Through the study of the various aspects of marriage, this book highlights the cultural diversity of India. An account has been given of the changing political and social structure of the entire medieval period and how that affected the cultural sub-structure, which is observed through the prism of the institution of marriage in Rajasthan.
Marriage customs and rituals have been situated in the changing social and political structure and a study has been made of polygamy, dowry, concubinage, and the age of marriage. The shifting motivations for marriage alliances in that period, be they political or economic, have also been analysed.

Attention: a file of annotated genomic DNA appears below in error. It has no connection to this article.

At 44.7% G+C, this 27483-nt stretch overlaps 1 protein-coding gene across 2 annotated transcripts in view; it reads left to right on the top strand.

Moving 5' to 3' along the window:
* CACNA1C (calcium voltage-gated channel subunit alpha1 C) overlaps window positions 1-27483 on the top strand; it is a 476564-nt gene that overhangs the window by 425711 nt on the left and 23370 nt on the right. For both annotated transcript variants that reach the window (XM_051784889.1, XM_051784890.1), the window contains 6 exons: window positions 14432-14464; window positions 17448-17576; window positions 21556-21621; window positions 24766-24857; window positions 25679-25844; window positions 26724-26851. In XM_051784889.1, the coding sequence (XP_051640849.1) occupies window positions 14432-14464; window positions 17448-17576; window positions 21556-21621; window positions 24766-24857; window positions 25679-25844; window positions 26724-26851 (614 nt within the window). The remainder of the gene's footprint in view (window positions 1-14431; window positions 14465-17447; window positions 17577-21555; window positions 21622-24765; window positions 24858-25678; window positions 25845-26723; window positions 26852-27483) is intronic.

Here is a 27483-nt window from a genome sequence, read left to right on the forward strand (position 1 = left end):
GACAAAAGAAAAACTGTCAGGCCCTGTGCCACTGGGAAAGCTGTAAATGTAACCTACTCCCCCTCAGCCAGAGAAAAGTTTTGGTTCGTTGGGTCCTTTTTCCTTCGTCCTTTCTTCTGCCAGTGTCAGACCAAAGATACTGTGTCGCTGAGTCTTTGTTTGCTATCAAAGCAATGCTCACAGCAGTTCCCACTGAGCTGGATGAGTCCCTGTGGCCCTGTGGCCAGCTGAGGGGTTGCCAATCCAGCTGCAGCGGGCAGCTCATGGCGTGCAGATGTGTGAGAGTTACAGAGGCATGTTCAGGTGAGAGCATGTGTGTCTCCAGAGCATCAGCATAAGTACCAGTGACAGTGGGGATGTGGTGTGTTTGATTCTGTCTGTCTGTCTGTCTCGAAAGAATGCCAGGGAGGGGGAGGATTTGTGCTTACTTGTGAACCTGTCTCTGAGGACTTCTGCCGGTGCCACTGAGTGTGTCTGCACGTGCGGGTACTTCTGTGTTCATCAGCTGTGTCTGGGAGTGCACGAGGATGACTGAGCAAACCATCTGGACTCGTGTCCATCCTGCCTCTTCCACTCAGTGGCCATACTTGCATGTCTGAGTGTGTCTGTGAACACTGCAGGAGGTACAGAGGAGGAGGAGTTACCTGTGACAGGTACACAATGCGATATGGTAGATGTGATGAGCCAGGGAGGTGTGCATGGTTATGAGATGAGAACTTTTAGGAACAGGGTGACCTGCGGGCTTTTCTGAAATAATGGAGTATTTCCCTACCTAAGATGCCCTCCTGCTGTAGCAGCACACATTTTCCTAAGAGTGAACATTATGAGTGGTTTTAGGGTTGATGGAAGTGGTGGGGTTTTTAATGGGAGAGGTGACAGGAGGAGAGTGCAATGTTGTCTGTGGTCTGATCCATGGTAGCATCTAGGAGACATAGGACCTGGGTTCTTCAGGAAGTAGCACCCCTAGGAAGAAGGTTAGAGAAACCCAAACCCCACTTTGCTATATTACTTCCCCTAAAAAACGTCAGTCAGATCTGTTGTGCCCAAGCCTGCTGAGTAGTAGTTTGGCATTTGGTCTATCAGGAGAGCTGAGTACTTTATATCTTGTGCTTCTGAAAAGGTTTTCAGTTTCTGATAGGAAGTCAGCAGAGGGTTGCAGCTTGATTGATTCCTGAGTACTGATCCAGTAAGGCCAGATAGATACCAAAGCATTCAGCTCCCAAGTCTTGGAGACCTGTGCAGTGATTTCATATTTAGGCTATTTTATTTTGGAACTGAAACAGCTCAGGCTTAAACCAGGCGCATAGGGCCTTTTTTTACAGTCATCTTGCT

Two prominent themes in this book are Sati and widowhood, which are seen as forms of women's oppression. The conventional narrative behind these practices are challenged, and the complex motives behind committing Sati are appraised. Widow remarriage was prevalent, not only among all castes but even among the upper caste Rajputs, so it was not the lack of widow remarriage that compelled the women to become Sati.
The book touches on martial and sexual morality of the time. This includes recording instances of infidelity and the State response thereof. The book approaches this topic from a historical perspective, based on archival and literary evidence.